While you won’t starve, your usual New Year’s Eve and New Year’s Day bowl gluttony is set to go on a diet.
According to Brett McMurphy of ESPN.com, the only non-College Football Playoff games that will be played on those two days will be the Capital One and Outback bowls. Both of those games will likely kickoff between 11 a.m. and 1 p.m. ET New Year’s Day, Murphy reports. Additionally, the Cotton Bowl and its rotational ties to the new system to determine a national champion will be played during the same time period as the
The only other games that will be played on the first day of the new year will be the Rose and Sugar bowls, which for the 2014 season will serve as the two semifinal games in the inaugural edition of the College Football Playoff. Both the Rose and Sugar, not so unexpectedly, will have the television stages to themselves, with the Sugar not kicking off until the Rose has come to an end and no other games scheduled for the 5-12 midnight window in which the semifinals will be contested.
The only other bowls that will be played during the two-day holiday are the Peach, Fiesta and Orange bowls, which will be played New Year’s Eve day as part of the six-bowl CFP package.
There were 10 bowl games each of the past two years — compared to the eight this coming season — with as many as a dozen during the two holidays.
Last year’s New Year’s Eve lineup consisted of the AdvoCare V100, Sun, Liberty and Chick-fil-A bowls. The Gator, Heart of Dallas, Capital One, Outback, Rose and Fiesta bowls were on the New Year’s Day menu.
Ole Miss will be without a starting piece of its defensive puzzle for an extended period of time, both the player and the school revealed Tuesday.
With rumors swirling about his condition, C.J. Johnson confirmed on his personal Twitter account late this morning that he will be undergoing surgery at some point in the not-too-distant future. The linebacker sustained an injury to his left knee in last Saturday’s loss to Florida and did not return to the contest.
Subsequent to that posting, Ole Miss confirmed that Johnson underwent surgery earlier in the day to repair a torn meniscus in his knee. The procedure and rehab will sideline Johnson for a period of 4-6 weeks.
At the low-end of the prognosis, Johnson would miss the next four games — New Mexico State, Memphis, Texas A&M, Auburn — and return for the Nov. 7 game against Arkansas. The high-end would have him sidelined until the regular-season finale against Mississippi State.
Johnson had started all five games at middle linebacker for the Rebels. He started 26 games at defensive end the past three years before moving to linebacker.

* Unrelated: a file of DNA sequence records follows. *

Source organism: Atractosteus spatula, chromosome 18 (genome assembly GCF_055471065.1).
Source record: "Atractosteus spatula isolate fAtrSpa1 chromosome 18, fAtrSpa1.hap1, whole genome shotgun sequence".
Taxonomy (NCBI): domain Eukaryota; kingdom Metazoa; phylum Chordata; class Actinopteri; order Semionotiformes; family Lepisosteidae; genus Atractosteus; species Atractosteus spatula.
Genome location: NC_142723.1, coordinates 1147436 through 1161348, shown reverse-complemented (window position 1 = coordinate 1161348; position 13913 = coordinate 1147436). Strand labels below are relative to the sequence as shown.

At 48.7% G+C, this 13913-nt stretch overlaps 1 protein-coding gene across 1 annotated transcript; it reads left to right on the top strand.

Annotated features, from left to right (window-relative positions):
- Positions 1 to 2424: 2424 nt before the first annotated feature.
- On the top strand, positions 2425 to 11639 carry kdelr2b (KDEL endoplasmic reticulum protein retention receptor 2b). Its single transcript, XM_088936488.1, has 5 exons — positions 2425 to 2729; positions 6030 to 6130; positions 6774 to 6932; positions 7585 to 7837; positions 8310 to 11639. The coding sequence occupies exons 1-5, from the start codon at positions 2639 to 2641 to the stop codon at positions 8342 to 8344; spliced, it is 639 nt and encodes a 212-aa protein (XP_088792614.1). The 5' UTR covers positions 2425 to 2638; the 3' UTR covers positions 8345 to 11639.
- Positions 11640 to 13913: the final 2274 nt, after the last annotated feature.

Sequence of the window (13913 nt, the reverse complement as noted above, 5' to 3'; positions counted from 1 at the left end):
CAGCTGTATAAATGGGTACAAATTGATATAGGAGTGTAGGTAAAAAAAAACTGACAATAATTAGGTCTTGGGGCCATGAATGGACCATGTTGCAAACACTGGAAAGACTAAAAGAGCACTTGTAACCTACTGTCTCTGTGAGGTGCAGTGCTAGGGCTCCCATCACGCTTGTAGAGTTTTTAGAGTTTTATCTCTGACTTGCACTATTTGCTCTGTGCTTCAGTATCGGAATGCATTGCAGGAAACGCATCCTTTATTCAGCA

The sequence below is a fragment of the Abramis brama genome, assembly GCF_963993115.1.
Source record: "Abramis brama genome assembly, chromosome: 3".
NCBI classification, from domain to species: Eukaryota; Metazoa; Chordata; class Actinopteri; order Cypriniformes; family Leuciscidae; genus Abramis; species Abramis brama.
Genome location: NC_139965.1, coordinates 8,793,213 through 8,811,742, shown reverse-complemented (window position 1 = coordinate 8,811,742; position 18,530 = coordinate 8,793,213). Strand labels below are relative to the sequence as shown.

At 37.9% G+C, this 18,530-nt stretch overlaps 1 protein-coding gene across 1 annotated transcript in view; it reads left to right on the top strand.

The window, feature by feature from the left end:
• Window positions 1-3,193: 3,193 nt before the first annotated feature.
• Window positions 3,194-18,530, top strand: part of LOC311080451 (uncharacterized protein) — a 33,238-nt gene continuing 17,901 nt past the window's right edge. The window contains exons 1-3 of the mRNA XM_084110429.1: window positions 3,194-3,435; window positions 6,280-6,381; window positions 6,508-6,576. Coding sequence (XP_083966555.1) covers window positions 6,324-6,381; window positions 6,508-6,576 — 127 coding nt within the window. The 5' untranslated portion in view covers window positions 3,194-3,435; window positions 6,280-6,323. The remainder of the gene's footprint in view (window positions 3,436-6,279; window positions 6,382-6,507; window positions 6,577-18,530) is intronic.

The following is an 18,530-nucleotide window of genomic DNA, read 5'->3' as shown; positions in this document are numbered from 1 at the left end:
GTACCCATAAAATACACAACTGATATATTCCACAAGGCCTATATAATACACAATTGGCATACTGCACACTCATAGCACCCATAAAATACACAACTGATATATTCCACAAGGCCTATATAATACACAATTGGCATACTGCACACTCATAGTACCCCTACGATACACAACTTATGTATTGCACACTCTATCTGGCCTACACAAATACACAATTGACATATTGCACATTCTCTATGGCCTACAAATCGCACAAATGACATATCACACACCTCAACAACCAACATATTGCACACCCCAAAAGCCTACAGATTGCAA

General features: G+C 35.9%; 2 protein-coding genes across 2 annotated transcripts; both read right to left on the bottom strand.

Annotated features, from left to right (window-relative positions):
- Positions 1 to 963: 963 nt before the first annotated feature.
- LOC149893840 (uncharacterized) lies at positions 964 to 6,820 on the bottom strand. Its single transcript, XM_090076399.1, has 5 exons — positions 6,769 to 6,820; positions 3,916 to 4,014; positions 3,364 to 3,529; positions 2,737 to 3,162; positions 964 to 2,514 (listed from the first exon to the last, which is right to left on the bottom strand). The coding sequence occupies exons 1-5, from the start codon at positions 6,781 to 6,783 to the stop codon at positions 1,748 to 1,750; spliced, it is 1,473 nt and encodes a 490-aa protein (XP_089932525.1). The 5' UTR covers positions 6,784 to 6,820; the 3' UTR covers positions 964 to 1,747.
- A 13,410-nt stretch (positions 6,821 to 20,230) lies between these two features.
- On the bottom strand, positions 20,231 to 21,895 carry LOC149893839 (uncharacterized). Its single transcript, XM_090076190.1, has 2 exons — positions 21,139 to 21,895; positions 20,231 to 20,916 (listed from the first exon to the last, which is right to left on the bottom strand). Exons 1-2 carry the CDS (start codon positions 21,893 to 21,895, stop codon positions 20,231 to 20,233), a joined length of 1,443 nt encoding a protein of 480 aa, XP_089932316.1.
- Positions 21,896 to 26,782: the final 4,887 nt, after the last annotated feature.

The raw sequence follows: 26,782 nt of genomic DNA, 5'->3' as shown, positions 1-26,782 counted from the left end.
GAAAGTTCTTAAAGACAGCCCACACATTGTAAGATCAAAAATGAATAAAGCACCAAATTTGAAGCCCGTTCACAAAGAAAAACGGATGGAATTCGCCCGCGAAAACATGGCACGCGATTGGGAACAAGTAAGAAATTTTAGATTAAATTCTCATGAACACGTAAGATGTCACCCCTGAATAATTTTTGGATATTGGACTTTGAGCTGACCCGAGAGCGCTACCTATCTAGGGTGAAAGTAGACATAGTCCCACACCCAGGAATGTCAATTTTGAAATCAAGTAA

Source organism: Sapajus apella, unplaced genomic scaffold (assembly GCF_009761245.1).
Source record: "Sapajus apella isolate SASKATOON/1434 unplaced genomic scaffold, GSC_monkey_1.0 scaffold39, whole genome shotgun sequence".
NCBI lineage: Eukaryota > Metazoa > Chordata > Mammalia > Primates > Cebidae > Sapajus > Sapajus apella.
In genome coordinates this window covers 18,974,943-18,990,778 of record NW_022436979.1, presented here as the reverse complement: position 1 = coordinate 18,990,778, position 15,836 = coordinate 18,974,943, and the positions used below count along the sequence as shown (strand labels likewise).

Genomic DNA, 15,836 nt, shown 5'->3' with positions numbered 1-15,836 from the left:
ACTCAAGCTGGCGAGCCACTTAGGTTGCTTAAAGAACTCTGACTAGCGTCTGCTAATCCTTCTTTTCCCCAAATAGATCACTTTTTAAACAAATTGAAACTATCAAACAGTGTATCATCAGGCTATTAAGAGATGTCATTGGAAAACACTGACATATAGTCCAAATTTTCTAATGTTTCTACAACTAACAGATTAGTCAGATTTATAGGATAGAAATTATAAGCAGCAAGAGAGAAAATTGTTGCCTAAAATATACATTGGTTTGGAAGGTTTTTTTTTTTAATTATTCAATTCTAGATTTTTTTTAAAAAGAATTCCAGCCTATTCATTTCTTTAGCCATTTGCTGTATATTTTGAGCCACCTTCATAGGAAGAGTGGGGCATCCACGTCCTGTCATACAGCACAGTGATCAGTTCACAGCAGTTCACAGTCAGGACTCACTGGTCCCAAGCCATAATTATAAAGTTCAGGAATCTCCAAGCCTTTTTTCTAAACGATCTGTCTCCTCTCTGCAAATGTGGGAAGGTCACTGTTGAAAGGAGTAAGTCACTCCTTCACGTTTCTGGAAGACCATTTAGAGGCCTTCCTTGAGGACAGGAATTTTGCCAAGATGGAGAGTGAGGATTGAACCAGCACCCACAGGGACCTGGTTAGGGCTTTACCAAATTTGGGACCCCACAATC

Already in the crosshairs for his 2-3 team’s late-game failures, Butch Jones now finds himself under increasing scrutiny for something that allegedly happened a couple of months ago.
The website Gridiron.com, which features such respected journalists Tony Barnhart and Mike Huguenin among others, reported earlier today that the Tennessee head coach was involved in what was described as a “physical altercation” with senior offensive lineman Mack Crowder during summer camp this past August. The source close to the program added that practice film that day captured the alleged incident, although it’s unclear if that tapes still exists.
From the site’s report:
The incident occurred during fall camp, about the time that news started to come out about a few offensive linemen who were considering stepping away from the program. Crowder walked off the practice field one day and missed a day or two of practice, and Brett Kendrick and Dylan Wiesman were said to be contemplating their futures. Sources say the players’ actions stemmed from an incident between Jones and Crowder.
The website also made a Freedom of Information request seeking any correspondence between the university and the Crowder family be turned over, but writes that UT “administrators said any sort of letter or correspondence that may or may not have happened was covered under the Family Educational Rights and Privacy Act.”
Monday, Jones labeled what began as message-board speculation that he had struck one of his Vols players as “absolutely ridiculous.” The Knoxville News Sentinel contacted Crowder’s father, with the paper writing that “he had no comment and did not want to give validation to message boards.”
At least publicly, the university has yet to address the allegations. Jones will get yet another chance to address the speculation with the media in the very near future.